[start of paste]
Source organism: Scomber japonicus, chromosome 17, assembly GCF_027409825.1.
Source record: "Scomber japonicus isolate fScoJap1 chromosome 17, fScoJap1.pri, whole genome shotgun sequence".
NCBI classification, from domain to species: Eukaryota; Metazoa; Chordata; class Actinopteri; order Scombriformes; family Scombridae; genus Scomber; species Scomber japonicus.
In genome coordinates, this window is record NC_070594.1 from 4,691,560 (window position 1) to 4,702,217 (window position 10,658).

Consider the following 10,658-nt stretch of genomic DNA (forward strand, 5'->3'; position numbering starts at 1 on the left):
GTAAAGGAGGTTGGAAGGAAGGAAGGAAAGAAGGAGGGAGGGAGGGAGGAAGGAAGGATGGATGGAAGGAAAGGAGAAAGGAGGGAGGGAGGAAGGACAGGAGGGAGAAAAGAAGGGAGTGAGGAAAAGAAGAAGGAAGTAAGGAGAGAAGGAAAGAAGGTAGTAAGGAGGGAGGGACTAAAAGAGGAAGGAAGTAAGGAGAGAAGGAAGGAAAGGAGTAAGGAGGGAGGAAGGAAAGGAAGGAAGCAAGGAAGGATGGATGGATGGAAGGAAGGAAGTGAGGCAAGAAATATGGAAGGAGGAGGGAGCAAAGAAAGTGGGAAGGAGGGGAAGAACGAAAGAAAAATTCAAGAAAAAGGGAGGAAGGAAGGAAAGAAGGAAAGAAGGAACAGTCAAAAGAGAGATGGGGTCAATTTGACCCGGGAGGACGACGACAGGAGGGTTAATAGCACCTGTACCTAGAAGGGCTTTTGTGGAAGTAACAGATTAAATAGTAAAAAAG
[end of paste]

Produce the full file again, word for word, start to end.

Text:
Source organism: Scomber japonicus, chromosome 17, assembly GCF_027409825.1.
Source record: "Scomber japonicus isolate fScoJap1 chromosome 17, fScoJap1.pri, whole genome shotgun sequence".
NCBI classification, from domain to species: Eukaryota; Metazoa; Chordata; class Actinopteri; order Scombriformes; family Scombridae; genus Scomber; species Scomber japonicus.
In genome coordinates, this window is record NC_070594.1 from 4,691,560 (window position 1) to 4,702,217 (window position 10,658).

Consider the following 10,658-nt stretch of genomic DNA (forward strand, 5'->3'; position numbering starts at 1 on the left):
GTAAAGGAGGTTGGAAGGAAGGAAGGAAAGAAGGAGGGAGGGAGGGAGGAAGGAAGGATGGATGGAAGGAAAGGAGAAAGGAGGGAGGGAGGAAGGACAGGAGGGAGAAAAGAAGGGAGTGAGGAAAAGAAGAAGGAAGTAAGGAGAGAAGGAAAGAAGGTAGTAAGGAGGGAGGGACTAAAAGAGGAAGGAAGTAAGGAGAGAAGGAAGGAAAGGAGTAAGGAGGGAGGAAGGAAAGGAAGGAAGCAAGGAAGGATGGATGGATGGAAGGAAGGAAGTGAGGCAAGAAATATGGAAGGAGGAGGGAGCAAAGAAAGTGGGAAGGAGGGGAAGAACGAAAGAAAAATTCAAGAAAAAGGGAGGAAGGAAGGAAAGAAGGAAAGAAGGAACAGTCAAAAGAGAGATGGGGTCAATTTGACCCGGGAGGACGACGACAGGAGGGTTAATAGCACCTGTACCTAGAAGGGCTTTTGTGGAAGTAACAGATTAAATAGTAAAAAAG